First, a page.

Neither Camp nor Baucus, whose panels have tax-writing authority, played a real part in those talks. Members of Camp’s committee said the chairman was privately furious and felt hung out to dry as he was forced to advocate legislation backed by just 85 of 236 Republicans.
About that time, the House and Senate appropriations committees had essentially worked out a compromise to provide full funding for agencies for 2013, but Boehner’s leadership team rejected the idea of bringing the measure to a vote for fear of angering conservatives over some agency spending levels, according to lawmakers and aides. Instead, the federal government continues under a short-term measure that expires March 27.
“You just see your work product thrown away,” said Rep. Tom Cole (R-Okla.), who chairs an appropriations subcommittee funding transportation.
Cole said the committee instituted its own vote-counting operation after stumbles in 2011 by the leadership’s whip team, noting that today’s hyper-politicized environment leaves leadership teams younger, more aggressive and more focused on fund-raising.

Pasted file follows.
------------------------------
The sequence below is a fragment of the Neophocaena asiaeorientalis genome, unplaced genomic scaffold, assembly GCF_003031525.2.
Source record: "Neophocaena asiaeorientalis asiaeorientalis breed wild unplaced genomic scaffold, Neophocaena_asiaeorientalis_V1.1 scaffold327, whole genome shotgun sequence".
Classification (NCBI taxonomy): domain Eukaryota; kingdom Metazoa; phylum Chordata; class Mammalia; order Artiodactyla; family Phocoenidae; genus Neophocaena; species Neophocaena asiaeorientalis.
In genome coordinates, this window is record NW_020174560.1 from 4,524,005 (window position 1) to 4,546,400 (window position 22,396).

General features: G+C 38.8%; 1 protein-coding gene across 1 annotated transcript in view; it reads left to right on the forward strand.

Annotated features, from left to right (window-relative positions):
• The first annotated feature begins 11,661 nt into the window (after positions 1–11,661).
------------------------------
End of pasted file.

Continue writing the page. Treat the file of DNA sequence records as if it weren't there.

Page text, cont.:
“They’re more and more disconnected from the life of an average member, and a lot of them got there without having done much at the committee level,” he said.
Boehner blames the Senate for the breakdown, failing to take up dozens of bills passed by the House. Senate leaders blame the speaker for being unwilling to reach legitimate half-a-loaf compromises for fear of inciting the rebellious far right wing of his caucus, making regular order pointless.
Some are anxious to see whether committee chairmen can get the job done this year. “I look forward to the good ol’ days,” Senate Majority Leader Harry M. Reid (D-Nev.) recently quipped.
With or without the go-ahead from above, some chairmen are pushing ahead. As senior staff tell it, some chairmen have adopted the “Nike rule”: Just do it.
At the House GOP retreat in mid-January, Budget Chairman Paul Ryan (R-Wis.) and Camp convinced Boehner’s leadership team to approve a short-term extension of the debt ceiling to buy time and to try to re-establish regular order.
“At this point it’s the only process that gives us hope,” said Rep. Kevin Brady (R-Tex.), a close ally of Camp, noting how often Boehner-Obama negotiations have hit a dead end. “We certainly know the other process doesn’t work.”